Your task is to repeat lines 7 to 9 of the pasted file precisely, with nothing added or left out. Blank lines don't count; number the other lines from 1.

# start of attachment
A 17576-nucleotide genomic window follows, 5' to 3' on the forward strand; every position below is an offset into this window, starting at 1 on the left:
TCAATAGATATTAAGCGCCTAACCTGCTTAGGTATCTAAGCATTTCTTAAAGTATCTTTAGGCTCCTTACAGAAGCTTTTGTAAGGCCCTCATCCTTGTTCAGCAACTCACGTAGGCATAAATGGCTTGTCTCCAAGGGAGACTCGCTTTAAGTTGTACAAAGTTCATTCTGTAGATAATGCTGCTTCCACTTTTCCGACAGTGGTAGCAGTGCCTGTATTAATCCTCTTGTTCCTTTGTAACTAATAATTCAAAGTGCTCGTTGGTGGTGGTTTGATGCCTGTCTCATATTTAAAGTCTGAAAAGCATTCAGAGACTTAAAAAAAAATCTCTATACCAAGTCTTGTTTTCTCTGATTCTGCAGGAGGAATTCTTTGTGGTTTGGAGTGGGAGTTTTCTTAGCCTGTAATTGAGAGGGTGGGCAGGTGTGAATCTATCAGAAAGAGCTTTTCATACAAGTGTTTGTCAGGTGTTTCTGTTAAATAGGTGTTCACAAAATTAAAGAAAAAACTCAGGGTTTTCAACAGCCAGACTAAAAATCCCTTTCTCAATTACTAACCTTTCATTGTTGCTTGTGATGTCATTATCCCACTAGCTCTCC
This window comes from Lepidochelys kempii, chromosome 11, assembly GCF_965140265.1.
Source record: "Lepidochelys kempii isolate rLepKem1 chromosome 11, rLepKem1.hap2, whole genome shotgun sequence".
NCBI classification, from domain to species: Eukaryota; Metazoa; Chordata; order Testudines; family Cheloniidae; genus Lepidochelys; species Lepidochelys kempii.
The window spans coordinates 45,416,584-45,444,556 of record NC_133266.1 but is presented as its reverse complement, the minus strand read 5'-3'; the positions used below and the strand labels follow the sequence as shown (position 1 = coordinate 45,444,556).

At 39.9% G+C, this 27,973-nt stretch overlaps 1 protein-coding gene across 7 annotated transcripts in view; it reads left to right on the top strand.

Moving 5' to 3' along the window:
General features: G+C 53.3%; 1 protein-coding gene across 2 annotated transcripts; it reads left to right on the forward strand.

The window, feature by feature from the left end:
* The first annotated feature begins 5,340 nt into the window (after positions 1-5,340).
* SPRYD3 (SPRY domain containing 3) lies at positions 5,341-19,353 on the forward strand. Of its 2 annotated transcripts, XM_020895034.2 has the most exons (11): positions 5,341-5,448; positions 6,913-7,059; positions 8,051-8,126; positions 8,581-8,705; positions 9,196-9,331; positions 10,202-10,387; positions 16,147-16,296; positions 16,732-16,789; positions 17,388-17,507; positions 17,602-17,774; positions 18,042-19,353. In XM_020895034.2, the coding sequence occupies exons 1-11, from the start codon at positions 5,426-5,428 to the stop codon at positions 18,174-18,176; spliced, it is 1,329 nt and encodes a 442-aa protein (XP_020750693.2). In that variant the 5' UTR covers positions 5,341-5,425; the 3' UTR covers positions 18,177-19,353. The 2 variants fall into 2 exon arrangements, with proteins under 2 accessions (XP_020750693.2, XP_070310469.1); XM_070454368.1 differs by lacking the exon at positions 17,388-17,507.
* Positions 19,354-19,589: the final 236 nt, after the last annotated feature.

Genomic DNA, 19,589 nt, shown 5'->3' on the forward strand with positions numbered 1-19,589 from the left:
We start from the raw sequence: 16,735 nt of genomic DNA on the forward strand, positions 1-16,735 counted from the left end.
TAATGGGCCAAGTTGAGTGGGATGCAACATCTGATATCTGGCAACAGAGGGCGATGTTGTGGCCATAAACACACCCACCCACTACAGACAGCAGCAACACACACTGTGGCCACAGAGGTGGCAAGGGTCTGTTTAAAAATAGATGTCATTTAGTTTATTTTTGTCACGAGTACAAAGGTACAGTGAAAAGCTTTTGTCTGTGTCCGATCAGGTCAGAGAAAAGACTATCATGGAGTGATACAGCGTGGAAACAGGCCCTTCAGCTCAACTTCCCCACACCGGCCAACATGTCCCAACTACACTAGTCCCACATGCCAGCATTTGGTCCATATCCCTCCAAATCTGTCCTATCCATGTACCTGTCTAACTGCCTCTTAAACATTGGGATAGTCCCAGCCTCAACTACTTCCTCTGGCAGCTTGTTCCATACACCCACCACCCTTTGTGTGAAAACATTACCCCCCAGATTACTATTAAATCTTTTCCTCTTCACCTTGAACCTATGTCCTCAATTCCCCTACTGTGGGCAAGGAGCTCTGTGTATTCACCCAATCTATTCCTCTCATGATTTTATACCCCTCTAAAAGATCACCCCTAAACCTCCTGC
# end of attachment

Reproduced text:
At 39.9% G+C, this 27,973-nt stretch overlaps 1 protein-coding gene across 7 annotated transcripts in view; it reads left to right on the top strand.

Moving 5' to 3' along the window:
General features: G+C 53.3%; 1 protein-coding gene across 2 annotated transcripts; it reads left to right on the forward strand.